Sometimes the more things change, the more things remain the same. Even as technology continues to evolve at a breakneck pace, online retailers find they are battling the same old cybersecurity threats — but now with new twists, increased frequency and higher price tags.
With fraud attack rates expected to continue to increase in 2019 and the possibility of a major global cyberattack triggering $53 billion of economic losses, e-commerce merchants can’t rely on their 2018 strategies to protect them in the year ahead. We’ve picked four of the top cyberthreats e-commerce merchants can expect to face as they ring in the new year and offer solutions to help protect merchants and customers.
A form of social engineering and identity theft, phishing remains one of the simplest ways fraudsters trick individuals into revealing personal information. Fraudsters often use actual company logos and realistic-looking links in their communications to “spoof” unsuspecting customers into providing sensitive data. Although they’re common, these attacks still work: 30% of phishing emails get opened.
But phishing attacks can do more than trick unsuspecting users into revealing sensitive data. These attacks can also install malicious software on computers, infect computers with viruses or even steal personal information off of computers.
Phishing attacks continue to increase in frequency: The Kaspersky Lab Anti-Phishing system was triggered nearly 250 million times in 2017, a rate 59% higher than 2016’s rate. Even more concerning is that these attacks have begun targeting organizations rather than individuals, which means e-commerce merchants must be prepared to defend themselves against this cybersecurity threat.
When a cybercriminal launches ransomware, their goal is to infiltrate and commandeer its technology systems, rendering all the files on the affected system useless until the victim pays a ransom to the hackers. In extreme cases, the cybercriminals can even shut down an e-commerce business’s operations and delete business-critical files if the ransom isn’t paid.
Ransomware can be cheaply deployed through email and can offer a huge payoff for criminals — one South Korean business paid $1 million in exchange for unencrypting their files.
Although the number of ransomware families dropped 71% in 2017, this doesn’t mean e-commerce merchants can let their guard down. The number of variants increased 46% last year — a number that’s expected to continue to grow. Researchers also predicted a triple-digit increase in ransomware attacks in 2018, with the global damage from ransomware attacks projected to exceed $11 billion by 2019.
The reason for its explosive growth is simple: Any individual or business who is connected to the internet is at risk for these attacks. No matter the size of an e-commerce business or the industry it serves, online merchants can be a target for a crippling ransomware attack, so they must ensure their files are backed up and stored securely.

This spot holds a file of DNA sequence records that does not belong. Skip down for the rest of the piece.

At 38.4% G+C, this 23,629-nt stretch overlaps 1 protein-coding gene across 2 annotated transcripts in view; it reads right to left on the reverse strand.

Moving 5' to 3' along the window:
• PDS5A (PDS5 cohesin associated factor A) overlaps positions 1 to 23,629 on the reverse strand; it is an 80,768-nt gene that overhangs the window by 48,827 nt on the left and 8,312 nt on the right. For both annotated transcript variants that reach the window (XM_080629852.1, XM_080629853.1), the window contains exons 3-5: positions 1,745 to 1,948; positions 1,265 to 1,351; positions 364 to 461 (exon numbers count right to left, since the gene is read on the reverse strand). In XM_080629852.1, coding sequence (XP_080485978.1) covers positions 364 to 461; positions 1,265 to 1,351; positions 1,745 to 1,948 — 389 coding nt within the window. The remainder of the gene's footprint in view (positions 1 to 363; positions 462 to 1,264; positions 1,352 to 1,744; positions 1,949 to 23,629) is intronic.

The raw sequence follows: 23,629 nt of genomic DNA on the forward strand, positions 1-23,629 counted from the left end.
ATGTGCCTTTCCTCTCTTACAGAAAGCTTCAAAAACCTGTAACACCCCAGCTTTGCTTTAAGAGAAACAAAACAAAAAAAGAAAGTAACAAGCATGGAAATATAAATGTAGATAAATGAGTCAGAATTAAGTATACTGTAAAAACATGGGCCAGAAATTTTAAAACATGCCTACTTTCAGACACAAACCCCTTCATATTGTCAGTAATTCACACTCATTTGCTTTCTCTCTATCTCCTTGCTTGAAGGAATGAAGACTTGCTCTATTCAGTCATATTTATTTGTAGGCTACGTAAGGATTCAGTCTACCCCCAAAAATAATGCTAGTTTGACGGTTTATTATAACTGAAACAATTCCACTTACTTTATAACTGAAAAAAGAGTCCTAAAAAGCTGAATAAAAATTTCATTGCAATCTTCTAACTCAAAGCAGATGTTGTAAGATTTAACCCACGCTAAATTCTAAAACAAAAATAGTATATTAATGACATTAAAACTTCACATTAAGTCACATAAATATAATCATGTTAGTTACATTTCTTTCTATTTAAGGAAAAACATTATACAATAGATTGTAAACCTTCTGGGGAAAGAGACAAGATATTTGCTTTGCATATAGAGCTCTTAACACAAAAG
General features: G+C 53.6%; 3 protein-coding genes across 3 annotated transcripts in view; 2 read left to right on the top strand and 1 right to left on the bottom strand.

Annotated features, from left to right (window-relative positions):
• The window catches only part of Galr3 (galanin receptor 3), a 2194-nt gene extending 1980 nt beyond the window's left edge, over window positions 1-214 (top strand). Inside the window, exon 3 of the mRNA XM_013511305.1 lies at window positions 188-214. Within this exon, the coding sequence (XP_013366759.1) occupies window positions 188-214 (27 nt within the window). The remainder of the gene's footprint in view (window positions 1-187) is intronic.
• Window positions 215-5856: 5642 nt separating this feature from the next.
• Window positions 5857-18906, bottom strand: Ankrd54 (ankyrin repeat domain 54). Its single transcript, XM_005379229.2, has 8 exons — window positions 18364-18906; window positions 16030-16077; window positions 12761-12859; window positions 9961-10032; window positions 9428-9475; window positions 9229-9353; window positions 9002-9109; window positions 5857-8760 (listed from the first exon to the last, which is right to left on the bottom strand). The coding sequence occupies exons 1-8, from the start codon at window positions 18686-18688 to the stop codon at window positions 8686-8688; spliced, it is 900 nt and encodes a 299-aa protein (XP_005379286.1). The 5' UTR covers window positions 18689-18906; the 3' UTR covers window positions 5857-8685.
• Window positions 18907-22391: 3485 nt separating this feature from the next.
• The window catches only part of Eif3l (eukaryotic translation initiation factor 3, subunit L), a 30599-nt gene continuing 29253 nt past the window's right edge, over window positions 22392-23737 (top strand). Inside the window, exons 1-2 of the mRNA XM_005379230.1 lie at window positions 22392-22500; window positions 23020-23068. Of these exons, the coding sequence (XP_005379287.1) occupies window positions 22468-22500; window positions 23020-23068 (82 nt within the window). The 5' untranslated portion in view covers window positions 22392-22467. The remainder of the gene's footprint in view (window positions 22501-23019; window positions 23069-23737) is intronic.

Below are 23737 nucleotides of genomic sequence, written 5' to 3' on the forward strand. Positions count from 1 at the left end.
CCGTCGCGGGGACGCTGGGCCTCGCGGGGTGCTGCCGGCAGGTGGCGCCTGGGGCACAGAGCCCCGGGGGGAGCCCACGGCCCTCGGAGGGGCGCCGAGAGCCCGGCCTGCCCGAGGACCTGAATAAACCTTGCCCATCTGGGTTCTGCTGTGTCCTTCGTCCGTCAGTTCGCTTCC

3. Data Breaches
The data breaches just keep coming. This time, it’s Marriott International that’s reporting that the personal information of up to 500 million Starwood guests — including names, addresses, phone numbers, passport numbers, reservation information and payment card numbers — was exposed between 2014 and September 2018.
But data breaches affect more than individuals. They can also affect an e-commerce merchant’s business.
Breached information frequently finds its way to the dark web — a marketplace filled with sellers offering the products and services that make it easier for cybercriminals to assume new identities and use them to defraud online businesses. And if you think you know your customers are legitimate, you might want to think again: Between 80%-90% of the people who log into e-commerce sites are actually hackers using stolen data.
In 2019, experts like Experian believe cybercriminals will find new ways to compromise personal data, including biometric hacking and targeting the online gaming community.
4. Two-Factor Authentication
While two-factor authentication (2FA) has been touted as a secure way to confirm a customer’s identity and authenticate accounts, it’s not as infallible as previously believed. Fraudsters are increasingly finding ways to install malware on smartphones that let them intercept authentication SMS messages and codes.
In 2018, California-based communications firm Voxox’s unprotected database resulted in tens of millions of text messages, security codes, password reset links, two-factor codes, and shipping notifications being made available to cybercriminals.
Thanks to consumers’ increased tendency to synchronize multiple devices, phone-based 2FA is being rendered almost useless. If a cybercriminal can hack into a user’s computer, they can also compromise the linked smartphone and bypass the security mechanism — letting cybercriminals capture secure personal data and defraud businesses and consumers.
Protecting Your Business With Technology
As fast as technology is changing, hackers remain close behind, developing and executing advanced forms of fraud that challenge even the most tech-savvy cybersecurity teams. That means e-commerce merchants must be constantly monitoring the threats to their business and customers.
Smart merchants are leveraging technology themselves to identify and disarm cyberthreats before they have a chance to do real damage to consumers’ identities and their business’s reputation.
At ClearSale, we’ve combined the best of artificial intelligence and trained human analysts to offer our clients the highest level of fraud protection available. Not sure if it’s the right choice for your business? Download our free “Fraud Protection Buyer’s Guide” today. It walks you through everything you need to know — and every question you need to ask — to make an educated fraud prevention purchasing decision.